Review: Lords of the Realm

October 13th, 2019

I heard a strong recommendation for John Helyar’s Lords of the Realm from an excellent baseball commentator, so I grabbed it. I did so with some trepidation. The subject is primarily off-field games – contract negotiations and labor relations – which is usually dead boring to me. I like to sit in the stands and bullshit, not compare player salaries.

I’m pleasantly surprised to report that Helyar brings the evolution of baseball’s labor situation to life very well. He manages to both animate the owners, union founders and leaders, and players. There is plenty of negotiation that feels specific to baseball. He also explains the labor issues clearly and insightfully. Whether you’re like me and love the game more, or a student of the finances, Lords is worth your time.

Recommended.

Review: In Patagonia

September 26th, 2019

In Patagonia is a book that, like Desert Solitaire, captures a place but is not a travel book. Bruce Chatwin has written an ode to a people and place that he found himself drawn into.

Chatwin’s Patagonia is a desolate, supernatural place inhabited by loners, discards, and outlaws to which he was drawn by a possibly fictitious brontosaurous skin. The inhabitants are simultaneously historical, fictional, and contemporaneous giving the place a timelessness that few places can claim. The result is to place a real location outside into a magical realm.

It’s a beautiful and unique work.

Strongly recommended.

Review: War Dances

September 8th, 2019

I really enjoy and appreciate Sherman Alexie’s poetry and short work that I’ve read. War Dances feels much the same as The Lone Ranger and Tonto Fistfight in Heaven in all the right ways.

I don’t have much else to say.

Strongly Recommended.

Review: Private Empire

August 30th, 2019

Private Empire is a well-reported history of ExxonMobil’s history between the Exxon Valdez disaster and the first term of the Obama administration. Steve Coll does a fairly even-handed job of both documenting the corporate actions and animating them with the personalities who drive them.

One cannot approach the history of a corporation that acts on the scale of a nation in without some bias, but Coll is even handed enough that I believe that I got a clearer sense of the motivations of the players in the corporation. I came away with two insights: ExxonMobil policy is driven as much by the personalities of the executives who steer it as by the structure of the industry and market it exists in.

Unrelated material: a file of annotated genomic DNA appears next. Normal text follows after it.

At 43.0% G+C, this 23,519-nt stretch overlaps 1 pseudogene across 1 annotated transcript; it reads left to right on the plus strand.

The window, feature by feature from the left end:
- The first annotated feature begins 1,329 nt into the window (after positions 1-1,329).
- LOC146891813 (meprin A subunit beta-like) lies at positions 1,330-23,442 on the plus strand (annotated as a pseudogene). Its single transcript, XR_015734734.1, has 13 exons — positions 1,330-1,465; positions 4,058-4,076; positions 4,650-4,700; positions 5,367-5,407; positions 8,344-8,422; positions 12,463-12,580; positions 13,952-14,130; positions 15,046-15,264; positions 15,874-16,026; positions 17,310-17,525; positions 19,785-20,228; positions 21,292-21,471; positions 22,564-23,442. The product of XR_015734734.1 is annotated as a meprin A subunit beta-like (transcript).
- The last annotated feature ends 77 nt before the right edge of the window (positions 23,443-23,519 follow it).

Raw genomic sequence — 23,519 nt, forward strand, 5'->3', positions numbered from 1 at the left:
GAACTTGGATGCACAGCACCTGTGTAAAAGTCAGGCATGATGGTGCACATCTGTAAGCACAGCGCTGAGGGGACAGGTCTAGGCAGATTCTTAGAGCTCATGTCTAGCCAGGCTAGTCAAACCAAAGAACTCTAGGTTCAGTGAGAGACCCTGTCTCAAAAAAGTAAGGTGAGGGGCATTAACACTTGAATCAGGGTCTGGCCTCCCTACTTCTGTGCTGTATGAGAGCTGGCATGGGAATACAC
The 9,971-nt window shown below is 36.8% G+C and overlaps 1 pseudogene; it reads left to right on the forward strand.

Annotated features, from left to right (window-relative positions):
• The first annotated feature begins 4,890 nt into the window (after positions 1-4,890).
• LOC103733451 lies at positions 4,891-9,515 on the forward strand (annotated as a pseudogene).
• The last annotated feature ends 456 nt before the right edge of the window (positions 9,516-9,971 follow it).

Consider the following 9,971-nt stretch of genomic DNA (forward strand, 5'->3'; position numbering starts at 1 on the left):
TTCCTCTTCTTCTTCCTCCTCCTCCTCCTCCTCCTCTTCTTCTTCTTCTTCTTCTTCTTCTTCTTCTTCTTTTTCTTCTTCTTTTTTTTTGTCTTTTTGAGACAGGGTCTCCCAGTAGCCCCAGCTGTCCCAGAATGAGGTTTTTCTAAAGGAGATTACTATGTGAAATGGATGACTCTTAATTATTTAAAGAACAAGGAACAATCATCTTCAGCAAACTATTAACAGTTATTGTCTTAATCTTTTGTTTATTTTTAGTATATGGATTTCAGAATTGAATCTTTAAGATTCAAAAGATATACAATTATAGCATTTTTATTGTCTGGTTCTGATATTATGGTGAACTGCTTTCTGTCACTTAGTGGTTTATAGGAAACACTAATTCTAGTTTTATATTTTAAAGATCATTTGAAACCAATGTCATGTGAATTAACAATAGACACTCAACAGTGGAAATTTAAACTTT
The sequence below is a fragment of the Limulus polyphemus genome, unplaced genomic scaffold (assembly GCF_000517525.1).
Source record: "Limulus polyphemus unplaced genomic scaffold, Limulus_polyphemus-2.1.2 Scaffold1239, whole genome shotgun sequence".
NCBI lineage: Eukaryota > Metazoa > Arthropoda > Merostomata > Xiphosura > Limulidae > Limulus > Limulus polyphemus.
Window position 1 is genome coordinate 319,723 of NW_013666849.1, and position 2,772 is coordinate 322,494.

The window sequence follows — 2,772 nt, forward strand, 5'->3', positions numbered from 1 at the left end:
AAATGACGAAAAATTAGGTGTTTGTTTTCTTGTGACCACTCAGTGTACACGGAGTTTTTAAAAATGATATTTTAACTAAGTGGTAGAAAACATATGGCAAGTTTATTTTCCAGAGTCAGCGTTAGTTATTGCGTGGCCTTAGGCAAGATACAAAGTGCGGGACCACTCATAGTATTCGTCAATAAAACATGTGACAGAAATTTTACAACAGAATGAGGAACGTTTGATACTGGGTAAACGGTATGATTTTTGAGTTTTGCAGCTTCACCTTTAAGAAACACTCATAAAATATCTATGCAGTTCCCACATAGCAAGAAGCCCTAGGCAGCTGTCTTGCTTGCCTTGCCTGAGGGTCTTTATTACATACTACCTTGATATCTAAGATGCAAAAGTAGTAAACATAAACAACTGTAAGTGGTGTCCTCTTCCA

The corporation projects the economic mass of a nation channeled by a single industry and market. The industry leads the corporation to search into places with oil that one can get at. Getting at oil includes at least geology, changing technology, the government (or other organization) that controls the legal claims to that geology, and the public relations of getting access to it and selling it. As complex as the problem is, that is much more constrained than what drives nations. Under those constraints oil companies act in a pretty broad range of ways.

Coll argues that the personalites of the executives steer those actions. Over this period ExxonMobil was headed by basically two people: Lee Raymond and Rex Tillerson. Their mix of aggressive drive and Boy Scout upbringing led to more nuanced responses to their problems. The company’s expansion (including merging with Mobil) and geopolitical adventures (including responding to kidnappings and pulling a legal heist on the nation of Venezuela) are surprising in ways I approve and disapprove of. I understand them better having read this.

Seeing Tillerson as a cross between Boy Scout and Robber Baron makes his tenure as Secretary of State pretty surreal.

Recommended.

Chino and Cable

August 17th, 2019

I took some time Friday afternoon to polish take-offs and landings. I rambled off to the very hospitable Chino (KCNO) airport for practice and Cable (KCCB) for lunch. The last time I was out doing instrument practice, a couple of my roll-outs were wobbly. My safety pilot was happy to make excuses for me, but I try to be honest with myself on these things.

Chino is a lively GA airport with a couple parallel runways and active flight schools, so they were quite able to accommodate me. I flew out of Santa Monica, where they bill you by the landing, and tucked into the pattern at Chino, where they’re free.

Chino is home to at least two air museums: Planes of Fame and Yanks. I mention it both because I’m a member and supporter of Planes of Fame and I got to share the pattern with Yanks 1936 Lockheed Electra. What a beautiful plane. I took a couple pictures of it, and it’s something to see in motion.

I was trying out two things: flap use on take-off and landing roll-outs. The flap use is recommended in the Viking POH, though not by my transition instructor. The POH recommends the flaps to keep a less nose-up attitude during take-off. After trying a few, it is noticeably different and visibility is arguably better. It’s also closer to the attitude on a go-around, which seems to make that process a little safer. I got to test that when I miscalculated how long the Electra would be on the runway. I’ll keep playing with it.